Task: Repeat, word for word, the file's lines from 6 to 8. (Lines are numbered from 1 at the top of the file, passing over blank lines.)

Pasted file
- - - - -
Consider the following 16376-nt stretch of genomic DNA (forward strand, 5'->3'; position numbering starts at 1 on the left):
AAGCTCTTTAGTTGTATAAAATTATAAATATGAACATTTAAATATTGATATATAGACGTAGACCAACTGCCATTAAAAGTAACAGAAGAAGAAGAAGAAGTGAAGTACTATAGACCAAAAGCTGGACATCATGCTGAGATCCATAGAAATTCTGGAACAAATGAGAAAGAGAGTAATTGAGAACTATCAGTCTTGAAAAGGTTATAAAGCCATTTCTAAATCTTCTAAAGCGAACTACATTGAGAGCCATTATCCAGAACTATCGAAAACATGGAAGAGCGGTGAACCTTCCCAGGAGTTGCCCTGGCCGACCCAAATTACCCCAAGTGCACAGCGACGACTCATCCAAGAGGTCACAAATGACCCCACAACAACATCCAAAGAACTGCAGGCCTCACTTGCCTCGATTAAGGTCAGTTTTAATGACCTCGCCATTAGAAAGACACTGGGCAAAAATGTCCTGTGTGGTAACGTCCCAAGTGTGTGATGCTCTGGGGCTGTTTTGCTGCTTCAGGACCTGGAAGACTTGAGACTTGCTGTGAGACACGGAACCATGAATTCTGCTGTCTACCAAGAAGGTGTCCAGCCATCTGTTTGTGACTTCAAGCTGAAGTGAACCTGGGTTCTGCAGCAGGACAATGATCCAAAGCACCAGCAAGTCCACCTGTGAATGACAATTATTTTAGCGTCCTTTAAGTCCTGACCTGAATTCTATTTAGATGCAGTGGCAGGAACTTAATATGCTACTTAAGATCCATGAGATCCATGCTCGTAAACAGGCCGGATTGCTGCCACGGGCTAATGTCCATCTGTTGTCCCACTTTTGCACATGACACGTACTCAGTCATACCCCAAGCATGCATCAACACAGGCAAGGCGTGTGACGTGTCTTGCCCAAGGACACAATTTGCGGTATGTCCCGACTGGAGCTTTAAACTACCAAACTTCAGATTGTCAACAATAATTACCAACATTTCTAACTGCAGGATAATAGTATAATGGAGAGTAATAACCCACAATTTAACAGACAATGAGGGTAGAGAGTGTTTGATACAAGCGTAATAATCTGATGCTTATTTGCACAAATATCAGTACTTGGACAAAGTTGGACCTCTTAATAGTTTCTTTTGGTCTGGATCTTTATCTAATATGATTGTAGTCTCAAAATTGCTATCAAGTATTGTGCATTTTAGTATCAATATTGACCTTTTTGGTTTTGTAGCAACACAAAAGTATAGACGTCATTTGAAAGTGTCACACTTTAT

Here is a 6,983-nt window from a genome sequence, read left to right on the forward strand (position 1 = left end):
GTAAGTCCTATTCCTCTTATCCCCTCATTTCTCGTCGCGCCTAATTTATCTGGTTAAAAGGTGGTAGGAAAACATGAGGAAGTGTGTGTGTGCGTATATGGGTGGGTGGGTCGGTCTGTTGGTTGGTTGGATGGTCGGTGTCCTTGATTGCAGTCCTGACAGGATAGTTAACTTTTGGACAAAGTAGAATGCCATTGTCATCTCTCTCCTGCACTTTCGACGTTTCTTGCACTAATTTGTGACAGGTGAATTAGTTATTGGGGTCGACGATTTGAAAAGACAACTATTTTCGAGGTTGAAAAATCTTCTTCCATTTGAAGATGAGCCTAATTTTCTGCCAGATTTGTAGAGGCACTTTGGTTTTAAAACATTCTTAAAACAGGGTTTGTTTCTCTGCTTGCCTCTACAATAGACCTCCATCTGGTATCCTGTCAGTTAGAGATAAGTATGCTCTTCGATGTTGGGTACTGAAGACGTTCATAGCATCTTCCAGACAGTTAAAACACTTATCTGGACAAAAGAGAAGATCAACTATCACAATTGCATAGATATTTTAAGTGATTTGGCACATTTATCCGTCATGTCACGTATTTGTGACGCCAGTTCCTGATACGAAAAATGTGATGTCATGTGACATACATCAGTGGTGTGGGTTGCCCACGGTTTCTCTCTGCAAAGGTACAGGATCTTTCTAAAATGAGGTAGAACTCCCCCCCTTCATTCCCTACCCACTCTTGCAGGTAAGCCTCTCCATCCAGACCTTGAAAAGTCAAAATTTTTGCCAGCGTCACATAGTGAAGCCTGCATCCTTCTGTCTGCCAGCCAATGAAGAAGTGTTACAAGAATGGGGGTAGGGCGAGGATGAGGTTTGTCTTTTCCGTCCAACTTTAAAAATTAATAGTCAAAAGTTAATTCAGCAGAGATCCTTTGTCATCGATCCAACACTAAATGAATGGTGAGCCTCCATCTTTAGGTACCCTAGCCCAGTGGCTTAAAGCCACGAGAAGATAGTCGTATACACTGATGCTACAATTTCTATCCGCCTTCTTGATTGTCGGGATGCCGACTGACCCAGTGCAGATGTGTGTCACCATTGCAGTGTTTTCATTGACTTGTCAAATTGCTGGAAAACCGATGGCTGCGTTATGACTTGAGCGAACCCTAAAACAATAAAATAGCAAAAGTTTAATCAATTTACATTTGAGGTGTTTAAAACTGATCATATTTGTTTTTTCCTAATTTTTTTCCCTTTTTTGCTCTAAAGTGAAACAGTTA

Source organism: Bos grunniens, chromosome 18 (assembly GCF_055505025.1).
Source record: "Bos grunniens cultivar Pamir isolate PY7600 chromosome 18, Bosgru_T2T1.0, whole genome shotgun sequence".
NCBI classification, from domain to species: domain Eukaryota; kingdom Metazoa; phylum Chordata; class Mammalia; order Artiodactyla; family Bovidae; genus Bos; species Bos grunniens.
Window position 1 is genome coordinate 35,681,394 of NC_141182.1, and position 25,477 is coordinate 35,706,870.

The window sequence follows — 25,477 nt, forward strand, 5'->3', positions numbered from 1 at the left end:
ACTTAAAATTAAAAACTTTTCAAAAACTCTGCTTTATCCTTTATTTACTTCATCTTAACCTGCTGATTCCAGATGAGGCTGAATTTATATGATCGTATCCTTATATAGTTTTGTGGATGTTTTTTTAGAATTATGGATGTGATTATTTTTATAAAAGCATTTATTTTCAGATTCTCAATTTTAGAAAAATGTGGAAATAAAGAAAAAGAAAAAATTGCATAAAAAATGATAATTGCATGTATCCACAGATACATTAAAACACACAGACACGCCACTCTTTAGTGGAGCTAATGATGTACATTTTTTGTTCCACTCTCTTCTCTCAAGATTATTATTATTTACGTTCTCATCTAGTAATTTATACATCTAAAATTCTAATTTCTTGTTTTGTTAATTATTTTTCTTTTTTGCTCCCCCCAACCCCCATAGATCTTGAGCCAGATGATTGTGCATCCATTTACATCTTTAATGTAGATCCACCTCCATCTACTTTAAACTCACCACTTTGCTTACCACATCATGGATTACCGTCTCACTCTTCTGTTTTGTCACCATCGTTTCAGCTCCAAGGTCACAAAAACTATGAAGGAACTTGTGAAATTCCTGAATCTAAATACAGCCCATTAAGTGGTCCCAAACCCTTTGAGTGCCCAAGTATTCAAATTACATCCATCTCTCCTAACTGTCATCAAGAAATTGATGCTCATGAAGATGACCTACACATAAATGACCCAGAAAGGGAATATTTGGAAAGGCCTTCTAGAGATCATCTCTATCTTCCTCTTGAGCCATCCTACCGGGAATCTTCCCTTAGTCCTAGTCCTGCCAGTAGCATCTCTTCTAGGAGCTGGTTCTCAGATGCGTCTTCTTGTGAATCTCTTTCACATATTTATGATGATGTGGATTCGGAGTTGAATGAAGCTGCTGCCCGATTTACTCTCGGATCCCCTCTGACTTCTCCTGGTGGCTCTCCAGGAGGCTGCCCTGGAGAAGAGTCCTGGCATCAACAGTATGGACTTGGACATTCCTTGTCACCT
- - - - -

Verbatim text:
Source record: "Bos grunniens cultivar Pamir isolate PY7600 chromosome 18, Bosgru_T2T1.0, whole genome shotgun sequence".
NCBI classification, from domain to species: domain Eukaryota; kingdom Metazoa; phylum Chordata; class Mammalia; order Artiodactyla; family Bovidae; genus Bos; species Bos grunniens.
Window position 1 is genome coordinate 35,681,394 of NC_141182.1, and position 25,477 is coordinate 35,706,870.